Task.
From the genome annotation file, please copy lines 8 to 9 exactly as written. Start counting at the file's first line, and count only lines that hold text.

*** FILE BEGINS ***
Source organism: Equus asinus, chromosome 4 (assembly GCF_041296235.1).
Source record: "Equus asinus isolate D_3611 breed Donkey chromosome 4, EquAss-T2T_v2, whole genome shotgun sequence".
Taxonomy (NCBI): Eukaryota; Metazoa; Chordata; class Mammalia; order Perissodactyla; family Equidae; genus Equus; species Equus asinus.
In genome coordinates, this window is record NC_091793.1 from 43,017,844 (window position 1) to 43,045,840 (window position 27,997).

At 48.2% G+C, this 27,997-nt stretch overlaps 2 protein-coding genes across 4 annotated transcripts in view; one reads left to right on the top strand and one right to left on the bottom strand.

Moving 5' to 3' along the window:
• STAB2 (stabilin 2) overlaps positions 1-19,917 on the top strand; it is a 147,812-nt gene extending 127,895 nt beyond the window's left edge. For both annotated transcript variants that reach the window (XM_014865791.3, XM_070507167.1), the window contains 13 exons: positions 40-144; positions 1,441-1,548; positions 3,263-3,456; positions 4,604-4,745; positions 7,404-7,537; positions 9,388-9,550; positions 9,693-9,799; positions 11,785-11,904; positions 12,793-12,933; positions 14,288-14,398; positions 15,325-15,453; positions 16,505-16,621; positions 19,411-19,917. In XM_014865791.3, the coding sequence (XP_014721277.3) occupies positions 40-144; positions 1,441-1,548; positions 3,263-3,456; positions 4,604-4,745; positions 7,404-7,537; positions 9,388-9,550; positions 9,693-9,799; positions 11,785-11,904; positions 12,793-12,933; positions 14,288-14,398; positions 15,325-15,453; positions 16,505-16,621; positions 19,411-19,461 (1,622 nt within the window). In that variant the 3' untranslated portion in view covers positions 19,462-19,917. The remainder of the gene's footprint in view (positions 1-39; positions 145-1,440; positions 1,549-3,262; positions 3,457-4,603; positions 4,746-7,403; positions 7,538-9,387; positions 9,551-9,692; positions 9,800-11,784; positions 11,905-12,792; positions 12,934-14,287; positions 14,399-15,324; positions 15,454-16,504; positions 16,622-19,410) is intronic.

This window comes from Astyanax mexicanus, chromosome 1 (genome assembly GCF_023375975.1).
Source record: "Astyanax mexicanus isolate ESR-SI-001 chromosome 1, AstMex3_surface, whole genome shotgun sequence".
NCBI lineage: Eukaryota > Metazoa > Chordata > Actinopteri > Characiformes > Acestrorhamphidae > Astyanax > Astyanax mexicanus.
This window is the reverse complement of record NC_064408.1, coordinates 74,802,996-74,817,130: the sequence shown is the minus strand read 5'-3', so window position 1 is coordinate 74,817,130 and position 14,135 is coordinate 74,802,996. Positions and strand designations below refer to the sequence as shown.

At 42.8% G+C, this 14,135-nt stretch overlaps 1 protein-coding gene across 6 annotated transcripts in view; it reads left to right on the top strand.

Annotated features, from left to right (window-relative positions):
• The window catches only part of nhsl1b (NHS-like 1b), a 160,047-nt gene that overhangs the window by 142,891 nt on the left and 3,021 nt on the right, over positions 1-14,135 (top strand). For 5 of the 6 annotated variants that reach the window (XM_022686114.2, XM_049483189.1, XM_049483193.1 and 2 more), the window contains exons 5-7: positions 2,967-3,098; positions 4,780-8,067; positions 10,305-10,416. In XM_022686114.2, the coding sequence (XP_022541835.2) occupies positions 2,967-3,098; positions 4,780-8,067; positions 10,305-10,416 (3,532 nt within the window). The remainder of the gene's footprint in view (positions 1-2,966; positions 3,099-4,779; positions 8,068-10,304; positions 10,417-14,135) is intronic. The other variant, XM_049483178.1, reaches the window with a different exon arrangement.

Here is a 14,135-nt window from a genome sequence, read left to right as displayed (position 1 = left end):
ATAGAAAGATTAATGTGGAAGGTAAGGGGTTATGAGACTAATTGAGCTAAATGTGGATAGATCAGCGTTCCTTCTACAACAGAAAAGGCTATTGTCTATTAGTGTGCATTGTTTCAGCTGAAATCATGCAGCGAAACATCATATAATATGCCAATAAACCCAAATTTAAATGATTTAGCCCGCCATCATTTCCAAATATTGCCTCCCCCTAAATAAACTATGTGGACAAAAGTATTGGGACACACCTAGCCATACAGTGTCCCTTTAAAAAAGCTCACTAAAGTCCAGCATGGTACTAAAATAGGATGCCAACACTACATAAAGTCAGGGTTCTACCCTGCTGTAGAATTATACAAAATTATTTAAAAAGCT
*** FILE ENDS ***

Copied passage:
This window comes from Astyanax mexicanus, chromosome 1 (genome assembly GCF_023375975.1).
Source record: "Astyanax mexicanus isolate ESR-SI-001 chromosome 1, AstMex3_surface, whole genome shotgun sequence".